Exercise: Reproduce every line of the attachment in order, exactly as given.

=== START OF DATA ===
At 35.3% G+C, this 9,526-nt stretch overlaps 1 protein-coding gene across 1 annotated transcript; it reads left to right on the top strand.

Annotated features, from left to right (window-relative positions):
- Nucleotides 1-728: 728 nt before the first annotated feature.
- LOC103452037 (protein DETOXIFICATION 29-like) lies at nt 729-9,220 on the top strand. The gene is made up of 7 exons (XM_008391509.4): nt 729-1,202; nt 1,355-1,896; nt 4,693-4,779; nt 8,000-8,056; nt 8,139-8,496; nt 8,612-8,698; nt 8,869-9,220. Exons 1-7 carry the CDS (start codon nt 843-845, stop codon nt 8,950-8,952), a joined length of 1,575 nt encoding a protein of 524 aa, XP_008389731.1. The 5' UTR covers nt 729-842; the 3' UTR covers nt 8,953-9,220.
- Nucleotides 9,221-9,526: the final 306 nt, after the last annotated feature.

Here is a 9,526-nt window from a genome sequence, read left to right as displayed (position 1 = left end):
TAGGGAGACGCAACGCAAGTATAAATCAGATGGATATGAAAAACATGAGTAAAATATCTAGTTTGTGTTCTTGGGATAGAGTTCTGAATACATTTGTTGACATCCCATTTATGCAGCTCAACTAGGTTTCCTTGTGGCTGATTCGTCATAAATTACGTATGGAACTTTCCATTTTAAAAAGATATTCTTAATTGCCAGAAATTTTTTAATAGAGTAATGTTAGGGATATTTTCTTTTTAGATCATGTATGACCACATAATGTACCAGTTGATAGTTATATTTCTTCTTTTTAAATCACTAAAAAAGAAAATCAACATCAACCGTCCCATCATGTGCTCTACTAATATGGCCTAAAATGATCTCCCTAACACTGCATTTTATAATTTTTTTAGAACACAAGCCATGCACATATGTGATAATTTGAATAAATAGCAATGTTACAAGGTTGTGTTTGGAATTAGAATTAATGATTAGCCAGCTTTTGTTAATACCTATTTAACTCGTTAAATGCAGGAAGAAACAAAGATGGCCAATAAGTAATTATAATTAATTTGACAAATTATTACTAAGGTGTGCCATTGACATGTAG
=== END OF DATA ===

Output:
At 35.3% G+C, this 9,526-nt stretch overlaps 1 protein-coding gene across 1 annotated transcript; it reads left to right on the top strand.

Annotated features, from left to right (window-relative positions):
- Nucleotides 1-728: 728 nt before the first annotated feature.
- LOC103452037 (protein DETOXIFICATION 29-like) lies at nt 729-9,220 on the top strand. The gene is made up of 7 exons (XM_008391509.4): nt 729-1,202; nt 1,355-1,896; nt 4,693-4,779; nt 8,000-8,056; nt 8,139-8,496; nt 8,612-8,698; nt 8,869-9,220. Exons 1-7 carry the CDS (start codon nt 843-845, stop codon nt 8,950-8,952), a joined length of 1,575 nt encoding a protein of 524 aa, XP_008389731.1. The 5' UTR covers nt 729-842; the 3' UTR covers nt 8,953-9,220.
- Nucleotides 9,221-9,526: the final 306 nt, after the last annotated feature.

Here is a 9,526-nt window from a genome sequence, read left to right as displayed (position 1 = left end):
TAGGGAGACGCAACGCAAGTATAAATCAGATGGATATGAAAAACATGAGTAAAATATCTAGTTTGTGTTCTTGGGATAGAGTTCTGAATACATTTGTTGACATCCCATTTATGCAGCTCAACTAGGTTTCCTTGTGGCTGATTCGTCATAAATTACGTATGGAACTTTCCATTTTAAAAAGATATTCTTAATTGCCAGAAATTTTTTAATAGAGTAATGTTAGGGATATTTTCTTTTTAGATCATGTATGACCACATAATGTACCAGTTGATAGTTATATTTCTTCTTTTTAAATCACTAAAAAAGAAAATCAACATCAACCGTCCCATCATGTGCTCTACTAATATGGCCTAAAATGATCTCCCTAACACTGCATTTTATAATTTTTTTAGAACACAAGCCATGCACATATGTGATAATTTGAATAAATAGCAATGTTACAAGGTTGTGTTTGGAATTAGAATTAATGATTAGCCAGCTTTTGTTAATACCTATTTAACTCGTTAAATGCAGGAAGAAACAAAGATGGCCAATAAGTAATTATAATTAATTTGACAAATTATTACTAAGGTGTGCCATTGACATGTAG